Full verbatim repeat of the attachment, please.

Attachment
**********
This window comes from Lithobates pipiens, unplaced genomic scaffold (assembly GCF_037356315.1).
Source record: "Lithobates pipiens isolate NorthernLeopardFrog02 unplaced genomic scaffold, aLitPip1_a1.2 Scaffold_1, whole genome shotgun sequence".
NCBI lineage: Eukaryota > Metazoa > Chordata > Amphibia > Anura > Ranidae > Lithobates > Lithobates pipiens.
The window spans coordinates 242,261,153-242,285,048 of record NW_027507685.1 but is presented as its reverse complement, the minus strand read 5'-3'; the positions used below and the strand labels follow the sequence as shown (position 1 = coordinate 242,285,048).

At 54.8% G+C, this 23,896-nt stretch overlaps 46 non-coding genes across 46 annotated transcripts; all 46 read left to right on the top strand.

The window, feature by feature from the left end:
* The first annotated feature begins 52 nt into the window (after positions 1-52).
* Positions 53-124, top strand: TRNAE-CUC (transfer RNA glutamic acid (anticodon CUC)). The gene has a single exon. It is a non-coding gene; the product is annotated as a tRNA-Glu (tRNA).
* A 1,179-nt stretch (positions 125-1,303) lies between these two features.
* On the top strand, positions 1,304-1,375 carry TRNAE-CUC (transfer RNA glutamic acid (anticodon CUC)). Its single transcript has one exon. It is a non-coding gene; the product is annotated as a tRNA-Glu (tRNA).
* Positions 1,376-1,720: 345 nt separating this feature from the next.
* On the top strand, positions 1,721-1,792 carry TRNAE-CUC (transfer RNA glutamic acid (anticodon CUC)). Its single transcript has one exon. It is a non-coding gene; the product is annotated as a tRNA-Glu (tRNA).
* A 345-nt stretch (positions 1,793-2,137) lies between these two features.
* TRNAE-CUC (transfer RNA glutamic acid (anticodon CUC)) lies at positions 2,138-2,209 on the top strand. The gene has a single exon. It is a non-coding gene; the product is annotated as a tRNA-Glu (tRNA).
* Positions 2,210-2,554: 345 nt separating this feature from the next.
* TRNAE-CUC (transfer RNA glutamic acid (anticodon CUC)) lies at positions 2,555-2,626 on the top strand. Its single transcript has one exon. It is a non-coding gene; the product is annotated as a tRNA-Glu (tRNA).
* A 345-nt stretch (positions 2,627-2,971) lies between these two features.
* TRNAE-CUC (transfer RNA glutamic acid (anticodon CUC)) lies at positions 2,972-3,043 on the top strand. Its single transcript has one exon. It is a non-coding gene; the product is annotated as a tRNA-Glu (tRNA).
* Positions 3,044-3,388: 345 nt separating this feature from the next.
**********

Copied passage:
This window comes from Lithobates pipiens, unplaced genomic scaffold (assembly GCF_037356315.1).
Source record: "Lithobates pipiens isolate NorthernLeopardFrog02 unplaced genomic scaffold, aLitPip1_a1.2 Scaffold_1, whole genome shotgun sequence".
NCBI lineage: Eukaryota > Metazoa > Chordata > Amphibia > Anura > Ranidae > Lithobates > Lithobates pipiens.
The window spans coordinates 242,261,153-242,285,048 of record NW_027507685.1 but is presented as its reverse complement, the minus strand read 5'-3'; the positions used below and the strand labels follow the sequence as shown (position 1 = coordinate 242,285,048).

At 54.8% G+C, this 23,896-nt stretch overlaps 46 non-coding genes across 46 annotated transcripts; all 46 read left to right on the top strand.

The window, feature by feature from the left end:
* The first annotated feature begins 52 nt into the window (after positions 1-52).
* Positions 53-124, top strand: TRNAE-CUC (transfer RNA glutamic acid (anticodon CUC)). The gene has a single exon. It is a non-coding gene; the product is annotated as a tRNA-Glu (tRNA).
* A 1,179-nt stretch (positions 125-1,303) lies between these two features.
* On the top strand, positions 1,304-1,375 carry TRNAE-CUC (transfer RNA glutamic acid (anticodon CUC)). Its single transcript has one exon. It is a non-coding gene; the product is annotated as a tRNA-Glu (tRNA).
* Positions 1,376-1,720: 345 nt separating this feature from the next.
* On the top strand, positions 1,721-1,792 carry TRNAE-CUC (transfer RNA glutamic acid (anticodon CUC)). Its single transcript has one exon. It is a non-coding gene; the product is annotated as a tRNA-Glu (tRNA).
* A 345-nt stretch (positions 1,793-2,137) lies between these two features.
* TRNAE-CUC (transfer RNA glutamic acid (anticodon CUC)) lies at positions 2,138-2,209 on the top strand. The gene has a single exon. It is a non-coding gene; the product is annotated as a tRNA-Glu (tRNA).
* Positions 2,210-2,554: 345 nt separating this feature from the next.
* TRNAE-CUC (transfer RNA glutamic acid (anticodon CUC)) lies at positions 2,555-2,626 on the top strand. Its single transcript has one exon. It is a non-coding gene; the product is annotated as a tRNA-Glu (tRNA).
* A 345-nt stretch (positions 2,627-2,971) lies between these two features.
* TRNAE-CUC (transfer RNA glutamic acid (anticodon CUC)) lies at positions 2,972-3,043 on the top strand. Its single transcript has one exon. It is a non-coding gene; the product is annotated as a tRNA-Glu (tRNA).
* Positions 3,044-3,388: 345 nt separating this feature from the next.